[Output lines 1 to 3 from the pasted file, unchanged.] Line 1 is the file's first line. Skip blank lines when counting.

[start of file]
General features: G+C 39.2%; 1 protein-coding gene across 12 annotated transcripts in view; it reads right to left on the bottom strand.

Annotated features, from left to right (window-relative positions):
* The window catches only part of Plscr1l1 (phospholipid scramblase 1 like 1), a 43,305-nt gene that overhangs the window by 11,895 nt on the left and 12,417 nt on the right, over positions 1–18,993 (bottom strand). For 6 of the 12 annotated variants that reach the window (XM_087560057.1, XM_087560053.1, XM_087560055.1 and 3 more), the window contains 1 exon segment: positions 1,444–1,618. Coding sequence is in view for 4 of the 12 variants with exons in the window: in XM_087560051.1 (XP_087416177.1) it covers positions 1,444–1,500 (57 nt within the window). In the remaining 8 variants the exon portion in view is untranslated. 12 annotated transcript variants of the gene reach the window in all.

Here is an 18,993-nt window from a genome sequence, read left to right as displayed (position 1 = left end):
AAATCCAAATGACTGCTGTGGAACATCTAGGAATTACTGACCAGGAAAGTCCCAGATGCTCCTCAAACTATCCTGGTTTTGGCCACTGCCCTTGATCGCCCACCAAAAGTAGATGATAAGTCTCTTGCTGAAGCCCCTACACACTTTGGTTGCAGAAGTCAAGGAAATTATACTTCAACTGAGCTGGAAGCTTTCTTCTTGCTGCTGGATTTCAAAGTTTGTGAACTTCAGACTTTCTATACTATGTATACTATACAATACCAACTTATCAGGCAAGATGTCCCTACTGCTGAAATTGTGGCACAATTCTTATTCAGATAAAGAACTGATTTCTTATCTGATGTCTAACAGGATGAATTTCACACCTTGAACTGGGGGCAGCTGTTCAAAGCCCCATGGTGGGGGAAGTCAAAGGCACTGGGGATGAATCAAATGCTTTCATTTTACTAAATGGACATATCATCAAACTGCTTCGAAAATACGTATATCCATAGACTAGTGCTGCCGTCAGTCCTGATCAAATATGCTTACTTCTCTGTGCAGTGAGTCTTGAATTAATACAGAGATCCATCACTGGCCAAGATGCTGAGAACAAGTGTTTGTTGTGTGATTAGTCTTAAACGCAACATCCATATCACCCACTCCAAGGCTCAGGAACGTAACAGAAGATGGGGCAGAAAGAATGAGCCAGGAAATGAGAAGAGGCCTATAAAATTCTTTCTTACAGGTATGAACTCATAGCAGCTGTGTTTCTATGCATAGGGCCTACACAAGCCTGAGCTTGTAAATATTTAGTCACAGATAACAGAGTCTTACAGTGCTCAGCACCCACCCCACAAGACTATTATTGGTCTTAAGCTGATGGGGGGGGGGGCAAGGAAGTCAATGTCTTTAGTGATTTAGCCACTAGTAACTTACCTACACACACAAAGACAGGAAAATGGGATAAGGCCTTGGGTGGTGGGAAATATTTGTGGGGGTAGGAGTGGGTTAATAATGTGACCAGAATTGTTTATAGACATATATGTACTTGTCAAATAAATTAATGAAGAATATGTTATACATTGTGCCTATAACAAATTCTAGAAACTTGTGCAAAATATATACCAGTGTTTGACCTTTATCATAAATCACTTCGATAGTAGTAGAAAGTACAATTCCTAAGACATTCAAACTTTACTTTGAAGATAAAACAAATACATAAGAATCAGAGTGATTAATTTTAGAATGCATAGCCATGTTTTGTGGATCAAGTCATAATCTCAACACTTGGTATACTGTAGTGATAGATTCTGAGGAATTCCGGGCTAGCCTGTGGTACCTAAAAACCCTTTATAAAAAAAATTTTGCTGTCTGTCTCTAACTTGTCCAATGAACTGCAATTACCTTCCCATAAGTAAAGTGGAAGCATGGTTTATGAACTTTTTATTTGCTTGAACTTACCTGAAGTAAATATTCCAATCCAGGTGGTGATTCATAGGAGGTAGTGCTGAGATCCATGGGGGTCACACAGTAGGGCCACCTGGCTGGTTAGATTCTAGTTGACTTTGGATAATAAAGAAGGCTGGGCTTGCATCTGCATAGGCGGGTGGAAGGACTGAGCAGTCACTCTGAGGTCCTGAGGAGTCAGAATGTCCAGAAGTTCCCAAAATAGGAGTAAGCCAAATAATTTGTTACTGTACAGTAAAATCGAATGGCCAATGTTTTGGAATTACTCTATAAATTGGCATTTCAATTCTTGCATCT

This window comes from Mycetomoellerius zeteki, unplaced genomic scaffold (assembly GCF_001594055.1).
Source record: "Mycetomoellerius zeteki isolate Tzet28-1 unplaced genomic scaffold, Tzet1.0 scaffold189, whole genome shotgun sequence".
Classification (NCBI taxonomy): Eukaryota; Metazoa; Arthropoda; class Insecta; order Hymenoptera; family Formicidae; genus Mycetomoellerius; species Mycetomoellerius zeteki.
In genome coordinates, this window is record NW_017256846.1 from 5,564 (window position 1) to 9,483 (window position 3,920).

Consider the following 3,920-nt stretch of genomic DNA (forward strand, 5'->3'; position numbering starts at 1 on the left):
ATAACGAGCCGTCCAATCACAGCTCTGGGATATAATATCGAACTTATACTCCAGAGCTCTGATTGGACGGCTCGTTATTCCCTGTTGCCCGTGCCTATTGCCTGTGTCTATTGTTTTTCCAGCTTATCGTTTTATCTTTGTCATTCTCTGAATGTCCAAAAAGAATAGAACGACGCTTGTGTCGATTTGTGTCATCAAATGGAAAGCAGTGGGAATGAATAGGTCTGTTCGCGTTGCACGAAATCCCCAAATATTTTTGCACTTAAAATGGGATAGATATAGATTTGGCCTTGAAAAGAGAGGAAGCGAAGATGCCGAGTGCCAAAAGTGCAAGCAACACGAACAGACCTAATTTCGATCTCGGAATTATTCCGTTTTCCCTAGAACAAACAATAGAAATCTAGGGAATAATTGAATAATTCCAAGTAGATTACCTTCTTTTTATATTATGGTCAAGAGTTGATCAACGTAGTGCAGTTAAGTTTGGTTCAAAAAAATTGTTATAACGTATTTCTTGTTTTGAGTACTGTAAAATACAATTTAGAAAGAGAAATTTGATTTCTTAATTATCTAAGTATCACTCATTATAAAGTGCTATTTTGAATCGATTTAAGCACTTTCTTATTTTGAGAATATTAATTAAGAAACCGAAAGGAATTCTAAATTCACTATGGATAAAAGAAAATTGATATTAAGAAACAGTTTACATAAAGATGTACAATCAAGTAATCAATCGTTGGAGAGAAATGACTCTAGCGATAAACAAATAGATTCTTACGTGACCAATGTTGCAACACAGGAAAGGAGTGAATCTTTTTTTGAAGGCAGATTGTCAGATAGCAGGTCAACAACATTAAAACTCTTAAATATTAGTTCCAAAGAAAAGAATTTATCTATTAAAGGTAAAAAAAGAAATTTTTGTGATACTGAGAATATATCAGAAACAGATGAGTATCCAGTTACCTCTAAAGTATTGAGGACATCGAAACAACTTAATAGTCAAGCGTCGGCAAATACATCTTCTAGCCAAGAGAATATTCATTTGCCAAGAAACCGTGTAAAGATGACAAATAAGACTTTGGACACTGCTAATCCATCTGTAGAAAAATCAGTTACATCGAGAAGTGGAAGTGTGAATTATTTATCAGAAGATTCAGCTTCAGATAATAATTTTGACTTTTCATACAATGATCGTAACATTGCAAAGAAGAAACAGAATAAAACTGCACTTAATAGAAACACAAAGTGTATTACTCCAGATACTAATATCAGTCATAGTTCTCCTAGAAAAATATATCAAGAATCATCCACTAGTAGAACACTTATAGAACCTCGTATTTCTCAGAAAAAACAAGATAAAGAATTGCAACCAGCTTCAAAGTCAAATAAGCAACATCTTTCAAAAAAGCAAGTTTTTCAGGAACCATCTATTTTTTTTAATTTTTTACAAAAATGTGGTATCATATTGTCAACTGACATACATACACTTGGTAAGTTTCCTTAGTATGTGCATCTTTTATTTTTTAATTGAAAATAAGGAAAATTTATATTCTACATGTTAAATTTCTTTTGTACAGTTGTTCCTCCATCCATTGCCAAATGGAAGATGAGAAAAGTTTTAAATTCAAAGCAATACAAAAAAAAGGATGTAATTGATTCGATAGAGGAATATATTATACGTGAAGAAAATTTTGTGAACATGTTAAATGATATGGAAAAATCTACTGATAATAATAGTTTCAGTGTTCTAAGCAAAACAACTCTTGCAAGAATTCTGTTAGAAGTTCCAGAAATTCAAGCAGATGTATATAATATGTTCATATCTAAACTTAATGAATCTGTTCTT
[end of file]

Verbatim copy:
General features: G+C 39.2%; 1 protein-coding gene across 12 annotated transcripts in view; it reads right to left on the bottom strand.

Annotated features, from left to right (window-relative positions):
* The window catches only part of Plscr1l1 (phospholipid scramblase 1 like 1), a 43,305-nt gene that overhangs the window by 11,895 nt on the left and 12,417 nt on the right, over positions 1–18,993 (bottom strand). For 6 of the 12 annotated variants that reach the window (XM_087560057.1, XM_087560053.1, XM_087560055.1 and 3 more), the window contains 1 exon segment: positions 1,444–1,618. Coding sequence is in view for 4 of the 12 variants with exons in the window: in XM_087560051.1 (XP_087416177.1) it covers positions 1,444–1,500 (57 nt within the window). In the remaining 8 variants the exon portion in view is untranslated. 12 annotated transcript variants of the gene reach the window in all.